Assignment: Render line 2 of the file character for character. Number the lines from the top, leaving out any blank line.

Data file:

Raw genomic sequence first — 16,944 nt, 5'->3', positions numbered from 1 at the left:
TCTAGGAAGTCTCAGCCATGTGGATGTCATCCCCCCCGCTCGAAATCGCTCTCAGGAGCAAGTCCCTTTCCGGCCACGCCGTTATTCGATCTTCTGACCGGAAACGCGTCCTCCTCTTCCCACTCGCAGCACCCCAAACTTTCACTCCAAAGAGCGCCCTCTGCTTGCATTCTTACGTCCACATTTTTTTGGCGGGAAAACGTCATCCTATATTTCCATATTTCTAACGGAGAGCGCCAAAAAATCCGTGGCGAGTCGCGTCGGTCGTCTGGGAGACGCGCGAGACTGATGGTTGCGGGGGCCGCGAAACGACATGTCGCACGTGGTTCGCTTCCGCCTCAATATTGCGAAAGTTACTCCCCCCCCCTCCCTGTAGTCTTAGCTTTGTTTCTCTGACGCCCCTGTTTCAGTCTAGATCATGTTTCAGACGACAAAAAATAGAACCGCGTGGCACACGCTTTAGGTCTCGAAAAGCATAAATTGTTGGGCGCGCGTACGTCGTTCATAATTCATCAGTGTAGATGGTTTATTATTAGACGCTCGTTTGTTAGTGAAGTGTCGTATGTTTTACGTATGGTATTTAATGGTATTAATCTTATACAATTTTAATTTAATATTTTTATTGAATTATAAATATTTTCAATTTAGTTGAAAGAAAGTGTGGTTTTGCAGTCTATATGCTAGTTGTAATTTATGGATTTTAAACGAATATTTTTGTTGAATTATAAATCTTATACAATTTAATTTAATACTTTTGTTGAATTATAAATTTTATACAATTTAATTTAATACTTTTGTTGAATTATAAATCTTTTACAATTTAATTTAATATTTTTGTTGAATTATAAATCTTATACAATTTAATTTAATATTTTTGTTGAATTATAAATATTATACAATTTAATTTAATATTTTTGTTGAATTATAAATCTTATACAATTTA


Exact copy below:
TCTAGGAAGTCTCAGCCATGTGGATGTCATCCCCCCCGCTCGAAATCGCTCTCAGGAGCAAGTCCCTTTCCGGCCACGCCGTTATTCGATCTTCTGACCGGAAACGCGTCCTCCTCTTCCCACTCGCAGCACCCCAAACTTTCACTCCAAAGAGCGCCCTCTGCTTGCATTCTTACGTCCACATTTTTTTGGCGGGAAAACGTCATCCTATATTTCCATATTTCTAACGGAGAGCGCCAAAAAATCCGTGGCGAGTCGCGTCGGTCGTCTGGGAGACGCGCGAGACTGATGGTTGCGGGGGCCGCGAAACGACATGTCGCACGTGGTTCGCTTCCGCCTCAATATTGCGAAAGTTACTCCCCCCCCCTCCCTGTAGTCTTAGCTTTGTTTCTCTGACGCCCCTGTTTCAGTCTAGATCATGTTTCAGACGACAAAAAATAGAACCGCGTGGCACACGCTTTAGGTCTCGAAAAGCATAAATTGTTGGGCGCGCGTACGTCGTTCATAATTCATCAGTGTAGATGGTTTATTATTAGACGCTCGTTTGTTAGTGAAGTGTCGTATGTTTTACGTATGGTATTTAATGGTATTAATCTTATACAATTTTAATTTAATATTTTTATTGAATTATAAATATTTTCAATTTAGTTGAAAGAAAGTGTGGTTTTGCAGTCTATATGCTAGTTGTAATTTATGGATTTTAAACGAATATTTTTGTTGAATTATAAATCTTATACAATTTAATTTAATACTTTTGTTGAATTATAAATTTTATACAATTTAATTTAATACTTTTGTTGAATTATAAATCTTTTACAATTTAATTTAATATTTTTGTTGAATTATAAATCTTATACAATTTAATTTAATATTTTTGTTGAATTATAAATATTATACAATTTAATTTAATATTTTTGTTGAATTATAAATCTTATACAATTTA